Fracture Facts For Men
Jane Brody of the New York Times wrote a great article on the risks men have for osteoporosis related fractures. The general public views osteoporosis as a “women’s health issue,” but management of osteoporosis and prevention of falls is just as important for men. Although men are less likely than women to sustain an osteoporosis related fracture, they are much more likely to become permanently disabled, or die, from the fracture.
In 2012, an international team of researchers and clinicians launched Too Fit to Fracture, an initiative aimed at developing optimal exercise recommendations for individuals with osteoporosis. In October of 2014, they released a booklet that is available through osteoporosis.ca on managing osteoporosis through exercise. Everyone should read this booklet and osteoporosis patients should follow their exercise prescription. Their work brings clarity to an issue that is currently clouded with poor understanding and a lot of bad fitness advice.
The Too Fit to Fracture researchers recommend that individuals with osteoporosis (with or without vertebral fractures) should engage in a multi-component exercise program that includes resistance training in combination with balance training. Balance train for ten to twenty minutes every day of the week and strength train for 30 to 45 minutes twice a week. Make sure your strength training teaches you how to move correctly and improves the endurance in your back muscles. If you have mild to moderate osteoporosis, balance train and strength train first and foremost, and use any extra time on some low impact cardio training. If you have been told you are at high risk for fracture, keep your focus exclusively on balance and strength training and keep the cardio activities to a minimum.
We know that individuals who participate in consistent resistance training exercises are more likely to have better bone density. Just like muscle, bone is a living thing that grows stronger in response to the force that is placed upon it. The best bone building exercise activities produce a growth promoting stimulus through your skeleton. Bone building exercises are easy to understand but they do require more effort than swallowing a pill or having an injection. Everyone can perform some form of bone reinforcing exercise. Proper exercise prescription and consistent progression can work wonders. See the trainers and physical therapists at Fenton Fitness and Fenton Physical Therapy for guidance.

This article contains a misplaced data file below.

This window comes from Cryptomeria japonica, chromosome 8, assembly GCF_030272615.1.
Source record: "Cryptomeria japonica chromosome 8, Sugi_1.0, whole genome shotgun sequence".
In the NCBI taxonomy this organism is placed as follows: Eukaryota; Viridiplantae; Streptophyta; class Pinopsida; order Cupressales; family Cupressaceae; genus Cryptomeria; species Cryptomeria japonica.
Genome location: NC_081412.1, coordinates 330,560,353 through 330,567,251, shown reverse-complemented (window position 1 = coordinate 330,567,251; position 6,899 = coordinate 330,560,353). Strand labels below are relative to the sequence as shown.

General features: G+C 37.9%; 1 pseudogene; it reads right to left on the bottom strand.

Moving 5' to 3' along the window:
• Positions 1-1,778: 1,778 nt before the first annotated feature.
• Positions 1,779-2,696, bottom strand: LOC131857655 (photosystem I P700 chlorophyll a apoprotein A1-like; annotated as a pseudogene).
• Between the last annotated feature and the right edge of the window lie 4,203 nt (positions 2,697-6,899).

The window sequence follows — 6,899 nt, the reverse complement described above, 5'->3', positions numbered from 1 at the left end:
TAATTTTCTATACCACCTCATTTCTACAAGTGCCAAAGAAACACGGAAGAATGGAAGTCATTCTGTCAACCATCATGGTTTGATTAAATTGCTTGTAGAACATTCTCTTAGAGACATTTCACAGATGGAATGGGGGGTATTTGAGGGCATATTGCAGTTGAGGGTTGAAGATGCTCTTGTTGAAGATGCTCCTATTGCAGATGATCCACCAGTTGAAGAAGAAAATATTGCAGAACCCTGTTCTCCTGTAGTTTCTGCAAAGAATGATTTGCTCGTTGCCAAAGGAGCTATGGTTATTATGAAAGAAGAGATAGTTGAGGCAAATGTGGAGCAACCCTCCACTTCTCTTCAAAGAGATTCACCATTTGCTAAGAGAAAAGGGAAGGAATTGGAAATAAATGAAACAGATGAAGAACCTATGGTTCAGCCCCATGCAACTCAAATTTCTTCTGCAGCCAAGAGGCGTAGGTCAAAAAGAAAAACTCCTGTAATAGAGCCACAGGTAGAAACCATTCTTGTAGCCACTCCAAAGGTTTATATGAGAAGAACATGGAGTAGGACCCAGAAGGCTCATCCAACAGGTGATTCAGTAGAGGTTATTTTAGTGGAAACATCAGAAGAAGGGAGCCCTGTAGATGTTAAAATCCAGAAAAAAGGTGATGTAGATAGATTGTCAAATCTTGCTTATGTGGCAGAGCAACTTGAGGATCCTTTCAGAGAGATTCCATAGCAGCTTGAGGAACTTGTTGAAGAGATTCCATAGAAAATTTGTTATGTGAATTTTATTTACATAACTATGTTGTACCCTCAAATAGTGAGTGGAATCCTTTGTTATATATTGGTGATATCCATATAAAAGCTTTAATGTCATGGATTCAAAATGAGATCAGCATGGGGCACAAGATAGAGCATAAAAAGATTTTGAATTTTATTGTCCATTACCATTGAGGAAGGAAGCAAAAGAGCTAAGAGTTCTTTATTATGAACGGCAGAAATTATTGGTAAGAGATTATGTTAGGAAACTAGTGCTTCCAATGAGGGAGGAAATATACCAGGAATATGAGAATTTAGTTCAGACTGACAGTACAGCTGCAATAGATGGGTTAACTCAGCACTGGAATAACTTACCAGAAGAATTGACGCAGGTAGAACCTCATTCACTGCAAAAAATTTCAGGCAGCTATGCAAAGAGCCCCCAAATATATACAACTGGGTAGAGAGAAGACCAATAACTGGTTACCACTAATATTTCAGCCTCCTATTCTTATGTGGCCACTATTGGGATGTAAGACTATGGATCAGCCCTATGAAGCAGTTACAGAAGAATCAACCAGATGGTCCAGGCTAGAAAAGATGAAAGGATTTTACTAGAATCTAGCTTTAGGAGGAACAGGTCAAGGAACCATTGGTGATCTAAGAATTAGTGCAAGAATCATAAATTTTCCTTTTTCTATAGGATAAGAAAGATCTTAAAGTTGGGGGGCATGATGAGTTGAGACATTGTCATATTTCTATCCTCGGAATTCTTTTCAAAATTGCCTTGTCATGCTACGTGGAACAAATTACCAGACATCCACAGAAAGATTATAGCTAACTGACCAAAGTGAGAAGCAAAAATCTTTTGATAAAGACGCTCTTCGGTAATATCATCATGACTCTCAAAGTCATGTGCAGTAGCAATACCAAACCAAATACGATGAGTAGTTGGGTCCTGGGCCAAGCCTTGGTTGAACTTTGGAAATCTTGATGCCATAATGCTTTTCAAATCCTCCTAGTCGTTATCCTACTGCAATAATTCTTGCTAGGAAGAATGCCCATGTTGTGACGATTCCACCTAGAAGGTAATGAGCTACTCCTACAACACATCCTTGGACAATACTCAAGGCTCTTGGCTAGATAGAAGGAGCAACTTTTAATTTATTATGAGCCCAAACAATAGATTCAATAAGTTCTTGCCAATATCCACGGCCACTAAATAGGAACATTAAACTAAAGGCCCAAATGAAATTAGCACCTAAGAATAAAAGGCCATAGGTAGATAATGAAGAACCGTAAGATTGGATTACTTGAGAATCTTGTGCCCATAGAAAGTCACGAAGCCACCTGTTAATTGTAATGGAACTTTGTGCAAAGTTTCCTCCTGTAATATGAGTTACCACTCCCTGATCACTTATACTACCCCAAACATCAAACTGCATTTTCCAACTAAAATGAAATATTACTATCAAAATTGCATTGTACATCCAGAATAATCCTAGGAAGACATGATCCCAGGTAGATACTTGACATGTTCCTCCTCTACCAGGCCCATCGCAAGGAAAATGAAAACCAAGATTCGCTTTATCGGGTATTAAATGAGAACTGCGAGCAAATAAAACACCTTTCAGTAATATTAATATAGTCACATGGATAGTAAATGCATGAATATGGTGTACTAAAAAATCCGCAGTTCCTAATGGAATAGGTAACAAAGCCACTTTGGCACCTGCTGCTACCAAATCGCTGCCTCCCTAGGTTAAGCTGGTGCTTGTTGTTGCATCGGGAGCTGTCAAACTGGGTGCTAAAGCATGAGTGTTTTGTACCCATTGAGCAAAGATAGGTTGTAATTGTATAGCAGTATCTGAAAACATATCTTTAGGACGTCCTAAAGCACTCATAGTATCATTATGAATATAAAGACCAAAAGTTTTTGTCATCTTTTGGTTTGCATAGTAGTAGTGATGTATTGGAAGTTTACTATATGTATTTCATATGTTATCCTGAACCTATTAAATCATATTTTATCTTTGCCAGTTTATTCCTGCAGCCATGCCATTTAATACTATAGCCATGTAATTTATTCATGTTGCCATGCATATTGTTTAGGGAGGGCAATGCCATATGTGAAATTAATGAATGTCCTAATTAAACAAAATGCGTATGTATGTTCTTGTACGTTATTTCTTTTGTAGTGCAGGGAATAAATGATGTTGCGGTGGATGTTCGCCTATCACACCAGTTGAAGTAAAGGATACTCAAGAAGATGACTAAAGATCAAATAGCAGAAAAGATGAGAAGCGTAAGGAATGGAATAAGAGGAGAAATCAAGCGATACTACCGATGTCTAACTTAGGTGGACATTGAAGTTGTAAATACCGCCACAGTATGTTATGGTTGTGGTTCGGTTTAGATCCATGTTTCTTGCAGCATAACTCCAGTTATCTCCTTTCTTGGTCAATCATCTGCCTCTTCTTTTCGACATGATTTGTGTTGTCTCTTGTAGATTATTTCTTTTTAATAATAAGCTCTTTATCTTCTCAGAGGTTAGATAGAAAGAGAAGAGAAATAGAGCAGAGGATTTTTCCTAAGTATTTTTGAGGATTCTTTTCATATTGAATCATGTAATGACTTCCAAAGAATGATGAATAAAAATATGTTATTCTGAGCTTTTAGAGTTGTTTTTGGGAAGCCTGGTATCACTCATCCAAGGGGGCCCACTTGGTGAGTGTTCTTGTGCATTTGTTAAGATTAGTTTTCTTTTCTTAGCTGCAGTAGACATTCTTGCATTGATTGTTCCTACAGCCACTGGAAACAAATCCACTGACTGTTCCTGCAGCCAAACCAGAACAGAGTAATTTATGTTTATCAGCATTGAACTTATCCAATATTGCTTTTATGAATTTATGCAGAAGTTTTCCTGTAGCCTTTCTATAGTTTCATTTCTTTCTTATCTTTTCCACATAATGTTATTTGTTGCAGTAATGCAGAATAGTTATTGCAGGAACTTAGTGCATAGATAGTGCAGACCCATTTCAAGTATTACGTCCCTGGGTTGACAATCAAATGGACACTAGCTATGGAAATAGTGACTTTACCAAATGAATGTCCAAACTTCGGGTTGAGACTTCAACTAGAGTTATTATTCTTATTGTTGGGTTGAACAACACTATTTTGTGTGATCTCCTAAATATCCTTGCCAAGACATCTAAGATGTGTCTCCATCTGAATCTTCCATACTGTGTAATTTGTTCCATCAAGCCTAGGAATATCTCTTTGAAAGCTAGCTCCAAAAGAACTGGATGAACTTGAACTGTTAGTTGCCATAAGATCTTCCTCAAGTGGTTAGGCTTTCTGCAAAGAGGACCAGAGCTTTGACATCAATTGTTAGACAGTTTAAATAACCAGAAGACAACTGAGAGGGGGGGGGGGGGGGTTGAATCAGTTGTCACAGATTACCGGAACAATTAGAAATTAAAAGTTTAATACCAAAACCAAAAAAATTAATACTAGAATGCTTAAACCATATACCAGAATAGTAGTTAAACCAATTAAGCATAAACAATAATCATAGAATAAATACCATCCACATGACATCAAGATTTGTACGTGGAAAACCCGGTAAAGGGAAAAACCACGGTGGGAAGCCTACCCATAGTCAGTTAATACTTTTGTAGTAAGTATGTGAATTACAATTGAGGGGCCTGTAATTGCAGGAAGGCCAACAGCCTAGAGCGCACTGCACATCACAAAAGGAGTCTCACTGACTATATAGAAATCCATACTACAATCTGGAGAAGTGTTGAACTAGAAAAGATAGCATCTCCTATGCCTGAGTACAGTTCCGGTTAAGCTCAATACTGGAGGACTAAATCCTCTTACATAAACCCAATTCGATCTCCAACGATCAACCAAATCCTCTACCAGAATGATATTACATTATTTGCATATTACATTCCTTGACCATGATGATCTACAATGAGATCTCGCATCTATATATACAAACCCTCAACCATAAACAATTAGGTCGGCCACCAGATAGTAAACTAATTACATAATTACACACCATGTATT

-Michael S. O’Hara, P.T., OCS, CSCS
View the NY Times article here: http://www.nytimes.com/2016/10/04/well/live/men-get-osteoporosis-too.html?_r=0
Fitness training for those of us past 40 years of age is more complicated. Physical performance and recovery capacity is dramatically different. If you need proof, look around for the forty year olds in the NBA or NFL. The good news is that with proper planning, consistent performance, and the wisdom that comes with age, we can stay fit and active for a lifetime. I have compiled a collection of tips for the forty plus fitness client.
Manage Eccentric Muscle Loading
During the concentric portion of a lift, the muscles shorten as the load is moved. In the eccentric phase, the muscles gradually lengthen as the load is lowered in a controlled manner. Eccentric muscle activity (lengthening under tension) produces more muscle micro trauma and, therefore, requires more recuperation time. It is the eccentric aspect of a resistance exercise that creates delayed onset muscle soreness.
Older fitness clients do not possess the same recovery capacity as younger individuals. Utilizing exercise activities that reduce eccentric stress is a valuable training tactic. Concentric biased training allows older trainees to perform a greater volume of work and be ready a day or two later for the next training session.
Sled work is my favorite “concentric only” fitness activity. The muscles shorten to propel the sled and never have to lengthen against resistance. You can push, pull, row, and press a sled at fairly high levels of exertion and still sufficiently recover between training sessions.
Loaded step ups are a predominantly concentric contraction, lower extremity strengthening exercise. It teaches balance, core control, and improves single leg strength. The eccentric aspect of a loaded step up is minimal and this makes it an essential exercise for older fitness clients.
My favorite upper extremity eccentric only training device is the Surge 360. The Surge provides resistance through a series of multi-directional pistons. All exercise activities on the Surge are concentric only.